Astro 300 (Fall 2010)


Class is held: Monday 5-7pm, 501 Campbell

Instructor: Aaron Lee (, Josh Shiode (

Advising Professor: Imke de Pater (imke@astro)

You should make sure to read the syllabus.

Other Important Stuff

An important resource for GSIs is the Electronic Big Red Binder and, to a lesser extent, its hard copy equivalent, the Big Red Binder (located in the seventh floor library in Campbell) . Reuse and modification of any and all of the materials in these resources is highly encouraged! So is contribution back to the EBRB of your improved materials!

Astronomy in the News - A list of interesting astro-related news articles and websites (usually with more of an emphasis on pop-culture type stuff). Everyone in the class should update this on occasion.

Ay 300 Lesson Plans

Class Number Date/Week of Topics
Class 1 T 8/24 Boot Camp Day 1 Intro / administrative details / course goals / teaching in general / the atmosphere of section / syllabuses / resources
Class 2 W 8/25 Boot Camp Day 2 lecturing and board work / interacting with students / peer learning / your first section / first day activities
Class 3 M 8/30 Ethics & cheating / group work / worksheets / planning lessons
Class 4 M 9/13 Administering Demos / Writing & Administering Quizzes / Choose GSI visitation partners / Choose Design-a-Demo Groups
Class 5 M 9/20 Writing Effective Worksheets / Grading HWs & Quizzes / Discuss GSI visitation
Class 6 M 9/27 Writing exam questions / Present Initial Ideas for Design-a-Demo Presentation
Class 7 M 10/4 Review Sessions / Finish Initial Ideas for DaD Presentations / Collaborative Learning Techniques (e.g., Think-Pair-Share)
Class 8 W 10/13 ? Hour long class: Midterm Evals
Class 9 M 10/18 Present Design-a-Demo Projects 1 / Writing effective problems
Class 10 M 10/25 Present Design-a-Demo Projects 2 / Section Recap
Class 11 M 11/1 Section Recaps / Board Work practice
Class 12 M 11/8 Section Recaps / Board Work practice
Class 13 M 11/15 Teaching for advance classes ( McBride, George, Chiang visit )
Class 14 M 11/22
Class 15 M 11/29 Alex visits / Teaching portfolios


Ay 300-specific and general pedagogy

AY 10-specific


Sample syllabi and first section lesson plans can be found on this page of the EBRB.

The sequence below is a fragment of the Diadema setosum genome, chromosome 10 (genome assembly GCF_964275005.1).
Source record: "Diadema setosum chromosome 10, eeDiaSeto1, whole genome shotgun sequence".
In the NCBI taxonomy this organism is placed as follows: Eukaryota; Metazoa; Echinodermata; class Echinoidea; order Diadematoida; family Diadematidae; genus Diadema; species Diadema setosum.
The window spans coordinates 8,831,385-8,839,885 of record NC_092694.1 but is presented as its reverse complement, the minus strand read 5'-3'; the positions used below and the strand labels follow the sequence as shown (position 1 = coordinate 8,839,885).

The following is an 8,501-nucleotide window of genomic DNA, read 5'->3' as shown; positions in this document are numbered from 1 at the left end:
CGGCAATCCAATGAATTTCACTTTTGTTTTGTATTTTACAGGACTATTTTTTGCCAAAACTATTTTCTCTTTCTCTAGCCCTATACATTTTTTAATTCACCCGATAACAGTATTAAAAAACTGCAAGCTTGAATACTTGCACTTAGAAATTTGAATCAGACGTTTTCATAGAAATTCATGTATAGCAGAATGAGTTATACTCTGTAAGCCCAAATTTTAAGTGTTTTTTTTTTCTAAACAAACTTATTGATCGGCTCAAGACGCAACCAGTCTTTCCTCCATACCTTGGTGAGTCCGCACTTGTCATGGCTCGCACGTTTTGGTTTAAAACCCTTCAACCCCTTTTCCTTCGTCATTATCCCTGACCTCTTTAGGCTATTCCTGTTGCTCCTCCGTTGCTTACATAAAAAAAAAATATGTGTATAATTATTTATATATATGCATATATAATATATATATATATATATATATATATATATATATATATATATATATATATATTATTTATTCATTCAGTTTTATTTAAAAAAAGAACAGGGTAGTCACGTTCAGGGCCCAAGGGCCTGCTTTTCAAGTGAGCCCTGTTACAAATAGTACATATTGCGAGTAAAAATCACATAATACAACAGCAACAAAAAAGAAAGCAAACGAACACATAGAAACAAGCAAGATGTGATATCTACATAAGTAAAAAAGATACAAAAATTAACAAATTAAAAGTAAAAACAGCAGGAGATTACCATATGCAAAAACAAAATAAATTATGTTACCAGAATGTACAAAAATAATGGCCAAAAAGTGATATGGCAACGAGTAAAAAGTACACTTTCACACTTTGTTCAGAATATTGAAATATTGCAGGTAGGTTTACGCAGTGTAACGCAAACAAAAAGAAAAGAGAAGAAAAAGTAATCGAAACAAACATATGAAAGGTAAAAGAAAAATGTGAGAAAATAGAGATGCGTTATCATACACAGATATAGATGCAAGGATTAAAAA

Sample mid-semester evaluations can be found on this page of the EBRB.

GSI Assignments

AY C10 (Filippenko/Jones)

Graduate Student Instructors

  1. Therese Jones (Head)
  2. Francesca Fornasi
  3. Garrett Keating
  4. Timothy Kwan
  5. Casey Stark
  6. Huanhuan Wang
  7. Jonathan Wright
  8. Mike Yee
  9. Jieun

Undergraduate Student Instructors

  1. Jess Allen
  2. Iok Chang
  3. Rachel Kennedy
  4. Michelle Kislak
  5. Allison Merritt
  6. Marin Anderson

AY 7a (Eugene)

  1. Yookyung
  2. Katie Silverio

Phy 7a (?)

  1. Robert Wills

Members of Ay300

  1. Francesca Fornasi
  2. Garrett Keating
  3. Timothy Kwan
  4. Casey Stark
  5. Jonathan Wright
  6. Mike Yee
  7. Jieun Choi
  8. Jess Allen
  9. Iok Chang
  10. Rachel Kennedy
  11. Michelle Kislak
  12. Allison Merritt
  13. Marin Anderson
  14. Katie Silverio
  15. Robert Wills

Previous Semesters

C10-specific webpages

Section Recap Questions

Think of a particular instance from section (a class discussion, group work on a worksheet, mini-lecture, etc.).

  • What was your goal for this part of the class?
  • What was your plan to accomplish this goal?
  • What were the students reactions? How did they compare to your expectations?
  • How did you assess whether your goal was achieved?
  • What did you do well?
  • What could you have done differently?

Here is a thorough example:

I prepared a mini-lecture on the Doppler effect that was supposed to be 10 minutes. I planned to draw several figures on the board that involved an exoplanet orbiting a star. I polled the class for when I would observe a redshift and when I would observe a blueshift. I was hoping to emphasize (1) that we observe the star and not the planet, (2) the magnitude of these Doppler shifts, and (3) how the Doppler shift translates to the existence of an exoplanet around the star.

Students were quiet when I asked questions. Students were resistant to answer and mumbled in their groups. I tried cold calling on a group to answer my question “When do we see a blueshift?”, and the group just stared at me. One of the group members eventually answered correctly after a couple seconds of silence, but it was unclear whether the rest of the group (or the class) understood the concept. I noticed I was short on time at this point and decided to move on.

I had expected to cover more questions in the given time, but the lack of student participation hindered progress. I gave a worksheet after this mini-lecture that talked about what we had just covered. Mingling with the groups, I saw most of the groups were correctly answering the questions. However, it is unclear what part the mini-lecture played in their understanding of the Doppler shift.

I feel I did a good job on asking specific questions even though students did not answer until they were probed. I felt the worksheet was well designed and adequately assessed whether they understood the material. I would have liked to have more student participation but I am not sure how to get students to want to speak up in class. Perhaps I could have used something like Think-Pair-Share during the mini-lecture to give them time to assess their understanding.

Stuff for Josh and Aaron

Quick recap of Fall 2009 semester, with comments on pieces of the curriculum and recommendations for this upcoming semester.

Things to do before the semester starts!